Eight days before Valentine’s Day, Denzel Curry and Kenny Beats were seemingly beefing on Instagram and Twitter. Kenny was in the midst of an Instagram Live session when Curry invaded his broadcast, angrily berating the producer for something he wouldn’t explain. “I don’t even got to say shit, bro. I’m just fitting to come through and smack the shit out of you,” Curry said before ending their conversation.
Hours later, while fans wondered what could have possibly gotten the rapper so upset with the superstar producer who’s collaborated with everyone from Rico Nasty to DaBaby, Curry and Kenny revealed their trick: It was actually all love. Their “beef” was a strategic lead-up to a surprise-released new EP, Unlocked. Along with it came an indescribable 24-minute film of the same name featuring the pair rendered in animation, claymation, and video-game graphics. It all seemed like a master plan, but its origins were far less ambitious.
“We didn’t have a conscious conversation about doing a project together,” Kenny tells MTV News over the phone. “[Curry] hit me up about the show that I do on YouTube called The Cave, and after the show, we decided to make a song or two, which ended up turning into ‘Lay Up’ and ‘‘Pyro’ from the project.” Over the next three days, they locked in over a shared appreciation for artists like MF Doom, The Alchemist, and Madlib.
Unlocked, recorded shortly after Curry cut off his signature dreads last year, is six full-length broiling tracks, an introduction, and an interlude that displace you from the high-tech world of 2020. It sounds rougher and more antagonistic than both Curry’s head-rocking rap style and Kenny’s intricate and metallic but varied production. “It’s named Unlocked because I wasn’t rapping the way that I normally rap, and Kenny wasn’t producing the way that he normally produces,” Curry says.
The duo have known each other for a while, but things were different this time when they hopped in the booth. “We’ve made a ton of music, but none of it has ever been substantial or was the best of either of our potential,” Kenny, 28, says. “This was our first time trying something really left of center, and we just clicked. After three days, we knew what we had. I was going to bed those nights, listening to the songs, and then waking up, calling Denzel, and telling him that I was on the way to the studio.”
Curry, a 25-year-old Florida native, transported himself back to late-’90s New York for inspiration. He listened to the Wu-Tang Clan essentials Enter the Wu-Tang (36 Chambers), GZA’s Liquid Swords, Raekwon’s Only Built 4 Cuban Linx…, and Old Dirty Bastard’s Return to the 36 Chambers: The Dirty Version to put him in this old-school headspace. “You also get glimpses of DMX, but Wu-Tang was the base for it,” he says. “I wanted to make my own version of their sound.”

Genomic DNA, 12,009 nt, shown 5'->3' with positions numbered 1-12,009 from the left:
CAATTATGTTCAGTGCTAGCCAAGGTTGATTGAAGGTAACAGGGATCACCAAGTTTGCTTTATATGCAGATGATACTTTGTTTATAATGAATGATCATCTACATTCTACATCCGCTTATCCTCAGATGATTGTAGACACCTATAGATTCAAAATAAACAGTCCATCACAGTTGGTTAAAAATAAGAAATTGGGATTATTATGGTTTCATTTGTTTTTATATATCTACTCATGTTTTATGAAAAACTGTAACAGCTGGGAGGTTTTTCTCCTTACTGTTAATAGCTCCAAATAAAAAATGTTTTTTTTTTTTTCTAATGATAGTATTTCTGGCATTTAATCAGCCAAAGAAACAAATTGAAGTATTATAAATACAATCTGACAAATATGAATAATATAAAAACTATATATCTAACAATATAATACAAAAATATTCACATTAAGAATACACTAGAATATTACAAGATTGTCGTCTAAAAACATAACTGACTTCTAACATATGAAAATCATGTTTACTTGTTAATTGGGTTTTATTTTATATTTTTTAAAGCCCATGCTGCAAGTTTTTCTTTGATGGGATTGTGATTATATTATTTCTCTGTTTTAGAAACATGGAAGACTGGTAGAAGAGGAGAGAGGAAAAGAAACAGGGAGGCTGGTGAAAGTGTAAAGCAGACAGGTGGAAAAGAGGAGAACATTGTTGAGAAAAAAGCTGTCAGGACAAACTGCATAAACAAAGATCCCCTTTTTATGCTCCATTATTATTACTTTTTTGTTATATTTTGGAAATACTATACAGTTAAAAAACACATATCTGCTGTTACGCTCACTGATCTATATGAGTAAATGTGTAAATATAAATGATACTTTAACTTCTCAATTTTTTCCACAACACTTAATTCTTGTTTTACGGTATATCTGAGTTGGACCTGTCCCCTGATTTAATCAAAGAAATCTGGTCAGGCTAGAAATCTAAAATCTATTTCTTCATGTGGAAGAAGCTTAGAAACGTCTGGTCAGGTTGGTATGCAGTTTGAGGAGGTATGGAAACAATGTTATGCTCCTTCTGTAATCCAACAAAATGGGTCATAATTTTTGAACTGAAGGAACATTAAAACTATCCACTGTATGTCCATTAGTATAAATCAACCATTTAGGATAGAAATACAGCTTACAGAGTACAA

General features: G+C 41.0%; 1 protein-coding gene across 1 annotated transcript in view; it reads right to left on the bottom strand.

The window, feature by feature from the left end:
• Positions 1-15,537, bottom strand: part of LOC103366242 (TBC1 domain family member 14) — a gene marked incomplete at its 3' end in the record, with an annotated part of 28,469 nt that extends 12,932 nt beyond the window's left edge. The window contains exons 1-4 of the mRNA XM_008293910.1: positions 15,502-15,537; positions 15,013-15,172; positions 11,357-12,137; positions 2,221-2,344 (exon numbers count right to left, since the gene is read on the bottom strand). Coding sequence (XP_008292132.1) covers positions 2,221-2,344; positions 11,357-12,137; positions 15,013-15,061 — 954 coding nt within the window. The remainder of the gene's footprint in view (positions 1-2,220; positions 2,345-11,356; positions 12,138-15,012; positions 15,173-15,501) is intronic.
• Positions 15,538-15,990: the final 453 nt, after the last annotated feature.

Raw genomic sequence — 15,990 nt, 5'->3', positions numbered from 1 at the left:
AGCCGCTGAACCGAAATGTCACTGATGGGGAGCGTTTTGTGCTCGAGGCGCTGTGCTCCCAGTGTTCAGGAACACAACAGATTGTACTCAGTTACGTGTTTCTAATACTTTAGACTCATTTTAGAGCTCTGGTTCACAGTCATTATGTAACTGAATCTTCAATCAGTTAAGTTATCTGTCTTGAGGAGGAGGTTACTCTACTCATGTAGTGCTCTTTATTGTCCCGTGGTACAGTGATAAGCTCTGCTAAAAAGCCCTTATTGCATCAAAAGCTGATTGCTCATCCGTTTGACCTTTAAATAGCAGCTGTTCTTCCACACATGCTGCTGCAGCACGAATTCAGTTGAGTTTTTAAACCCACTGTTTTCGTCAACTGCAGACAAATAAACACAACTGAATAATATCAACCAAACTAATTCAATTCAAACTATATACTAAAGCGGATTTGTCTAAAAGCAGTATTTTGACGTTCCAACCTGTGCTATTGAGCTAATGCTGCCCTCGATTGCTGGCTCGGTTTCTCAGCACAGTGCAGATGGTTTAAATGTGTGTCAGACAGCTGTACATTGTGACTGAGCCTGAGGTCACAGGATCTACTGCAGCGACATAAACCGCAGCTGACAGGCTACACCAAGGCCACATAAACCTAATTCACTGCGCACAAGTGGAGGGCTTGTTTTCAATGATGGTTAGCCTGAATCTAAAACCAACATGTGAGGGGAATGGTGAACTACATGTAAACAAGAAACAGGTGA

As Curry rattles off razor-sharp punchlines about being ahead of the competition, Kenny’s brush-fire production sets off the smoke detector in your brain, matching Curry’s voice with a wild intensity that gets you amped. “We had a lot of conversations that day about MF Doom and Madlib and other stuff that we hadn’t listened to in a long time,” Kenny says. While Curry found inspiration in Wu-Tang’s catalog, Kenny turned to the subterranean work of Madlib and The Alchemist to give him his foundation. “I actually got a chance to play the album for both of them and I was extremely nervous because I thought that they would think that I was ripping them, or that it was bullshit. Two of my biggest idols showed praise to it.”
While Curry and Kenny play-fought to hype the album, its accompanying visual continues the story of their argument, which necessarily sets up the plot. Curry pulls up to Kenny’s studio, indignant that their collaborative project was leaked. To find out who leaked it and to get the files back, Kenny zaps the two inside his computer, where they visit six different animated worlds reminiscent of Scooby-Doo, the horror manga series Uzumaki, Robot Chicken claymation, and more.
“The way that I chose these worlds, basically, is how the beat and songs sound individually,” Curry says. “For instance, ‘Take_it_Back_v2’ had a dark vibe and beat to match the lyrics, so we chose the Uzumaki world because it’s gritty and in your face like a horror film. And for ‘Lay_Up.m4a,’ it sounds like something that you’d hear in a 1960s episode of Scooby-Doo, so that’s why we put the show as the basis for that.”
Everything about the movie, shot by Los Angeles-based production company Psycho Films, was meticulously crafted. Curry, who’s credited as a writer, even helped pick out the characters’ half-black, half-white outfits that initially look like they’re easy to use for consistent animation. But there was actually another reason for that — and of course, it’s also inspired by Wu-Tang. “If you watch their video for ‘Da Mystery of Chessboxin,’ you see one side of the group that wears all black Wu-Tang outfits and the other side wears all white Wu-Tang outfits,” he says. “I just put those together to create those outfits.”
The Unlocked film ends with a hilarious turn of events: The two find that the leakers are their evil doppelgängers who whoop their asses and take their respective places in the real world. “It was a metaphor, because we’re really the ones that leaked the project,” Curry says. “There’s no evil Denzel Curry or evil Kenny Beats; there’s also not necessarily a good Denzel Curry or good Kenny Beats.” The last shot that we’re treated to is of both the OG Curry and the OG Kenny trapped inside a box, headed to who knows where.
Or maybe we do know. When Curry tweeted the link to the video on February 7, he captioned it with “UNLOCKED EP.1 ??,” seemingly hinting at more to come from his and Kenny’s virtual selves. “There definitely are plans,” Kenny says about the follow-up. Curry says it’s inevitable when they get together: “It’s like putting two scientists together in a laboratory.”